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bimekizumab
by Rod Tucker
Published on 24 August 2021

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Bimekizumab approved in EU for moderate to severe psoriasis

Bimekizumab is the first monoclonal antibody to inhibit both IL-17A and 1L-17F which are implicated in the development of psoriasis.

Psoriasis can be defined as a complex, chronic, multifactorial and inflammatory disease which is characterised by enhanced proliferation of keratinocyte cells in the skin, producing silvery/white plaques, typically on extensor surfaces such as the elbows, knees and lower back. The incidence of psoriasis varies across the world and in a recent study, the incidence varied from 30.3 per 100,000 person years in Taiwan to 321 per 100,000 person years in Italy. Fortunately, most people with psoriasis have mild disease and one study of over 9,000 patients, found that just over half (51.8%) had mild disease although 35.8% and 12.4% had moderate and severe disease respectively. Patients with moderate to severe disease are increasing treated with biological agents, in particular, monoclonal antibodies and which over the years have proved to be very effective and an important innovation in the management of psoriasis. While the underlying cause of psoriasis remains to be determined, several lines of evidence point to the involvement of various interleukins as important disease drivers. Research has identified how the interleukin-17 (IL-17) pathway which includes six similar agents, IL-17A – IL-17F plays a major role with two members of the IL-17 family, iIL-17A and IL-17F implicated in autoimmunity. In fact, IL17F appears to regulate pro-inflammatory gene expression and requires the IL-17A receptor, suggesting that both interleukins are involved in the pathology of psoriasis. Bimekizumab is the first monoclonal antibody which selectively inhibits both IL-17A and IL-17F and is therefore a potentially important advance in the management of patients with moderate to severe psoriasis.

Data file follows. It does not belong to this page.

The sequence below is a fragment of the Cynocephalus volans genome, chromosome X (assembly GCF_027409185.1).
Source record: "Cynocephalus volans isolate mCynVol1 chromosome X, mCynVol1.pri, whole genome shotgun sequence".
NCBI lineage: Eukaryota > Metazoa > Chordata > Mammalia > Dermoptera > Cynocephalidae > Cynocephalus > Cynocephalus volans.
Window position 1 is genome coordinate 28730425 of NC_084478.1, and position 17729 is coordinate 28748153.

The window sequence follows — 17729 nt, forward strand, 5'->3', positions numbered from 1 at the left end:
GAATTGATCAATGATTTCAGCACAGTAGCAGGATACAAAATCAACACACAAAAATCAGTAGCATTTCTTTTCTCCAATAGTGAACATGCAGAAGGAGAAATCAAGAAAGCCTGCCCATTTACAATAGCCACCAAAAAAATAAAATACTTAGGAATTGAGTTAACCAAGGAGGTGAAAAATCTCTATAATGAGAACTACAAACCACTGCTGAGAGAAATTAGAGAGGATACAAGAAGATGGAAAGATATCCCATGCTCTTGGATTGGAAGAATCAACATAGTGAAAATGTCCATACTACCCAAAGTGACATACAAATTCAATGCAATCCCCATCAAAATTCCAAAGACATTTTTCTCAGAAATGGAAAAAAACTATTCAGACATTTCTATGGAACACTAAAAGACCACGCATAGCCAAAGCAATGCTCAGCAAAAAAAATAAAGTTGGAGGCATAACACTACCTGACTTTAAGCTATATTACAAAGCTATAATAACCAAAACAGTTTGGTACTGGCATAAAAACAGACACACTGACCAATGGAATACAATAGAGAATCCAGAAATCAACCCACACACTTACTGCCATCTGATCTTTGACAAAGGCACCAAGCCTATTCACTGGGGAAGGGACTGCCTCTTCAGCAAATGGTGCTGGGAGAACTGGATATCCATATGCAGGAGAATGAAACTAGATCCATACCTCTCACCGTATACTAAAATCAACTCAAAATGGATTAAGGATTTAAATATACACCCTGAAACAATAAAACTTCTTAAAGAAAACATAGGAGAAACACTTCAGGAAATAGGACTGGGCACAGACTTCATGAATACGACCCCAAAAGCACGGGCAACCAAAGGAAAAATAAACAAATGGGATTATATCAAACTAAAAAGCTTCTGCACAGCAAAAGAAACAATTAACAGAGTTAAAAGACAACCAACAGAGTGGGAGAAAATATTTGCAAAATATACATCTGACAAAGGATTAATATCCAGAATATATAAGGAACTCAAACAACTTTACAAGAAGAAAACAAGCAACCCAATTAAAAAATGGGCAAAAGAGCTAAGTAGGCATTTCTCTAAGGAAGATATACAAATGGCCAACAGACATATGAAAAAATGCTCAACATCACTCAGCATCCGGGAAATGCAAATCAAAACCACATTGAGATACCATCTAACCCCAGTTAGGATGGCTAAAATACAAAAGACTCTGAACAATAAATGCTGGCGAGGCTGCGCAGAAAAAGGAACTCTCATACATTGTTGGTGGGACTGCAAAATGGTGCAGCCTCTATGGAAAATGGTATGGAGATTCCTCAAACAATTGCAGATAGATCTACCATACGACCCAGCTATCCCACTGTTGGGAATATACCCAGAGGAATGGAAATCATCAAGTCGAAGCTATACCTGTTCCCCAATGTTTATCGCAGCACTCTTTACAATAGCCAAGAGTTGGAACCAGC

Clinical efficacy
The EU approval of bimekizumab was supported by the results of three phase 3 clinical trials, all undertaken in patients with moderate to severe psoriasis. The first, BE READY, randomised 435 patients (4:1) to bimekizumab 320 mg every 4 weeks or placebo. The co-primary endpoint was a PASI90 (i.e., 90% improvement in disease severity compared to baseline) and the proportion of patients achieving a score of 0 (i.e., clear skin) or 1 (almost clear), based on a 5-point investigator global assessment (IGA) score after 16 weeks of treatment. The results showed that a staggering 91% of those assigned to bimekizumab achieved a PASI90 compared to only 1% in the placebo group. In the BE VIVID trial, 567 patients were randomised to bimekizumab (at the same dosage as the BE READY trial) or this time, ustekinumab 45 or 90 mg every 12 weeks which is an active comparator, or placebo. Once again at week 16 there was a high response in the bimekizumab group with 85% achieving a PASI90 compared to 50% in the ustekinumab. The third trial, BE SURE, enrolled 478 patients who were randomised to either bimekizumab (same dosage) or adalimumab (another active comparator) at a dose of 40 mg every 2 weeks. At week 16, a PASI90 was achieved 85.3% of those using bimekizumab and 57.2% of those given adalimumab.
The most common adverse effects from bimekizumab are upper respiratory tract infections (14.5%) and patients are advised to seek medical advice if they display symptoms suggestive of an infection.
The EU approval applies to all 27 member states as well as Iceland, Liechtenstein and Norway at a dose of 320 mg administered by subcutaneous injections every 4 weeks for week 16 and every 8 weeks thereafter. The drug is currently under review by the US Food and Drug administration.

Source: UCB press release 2021



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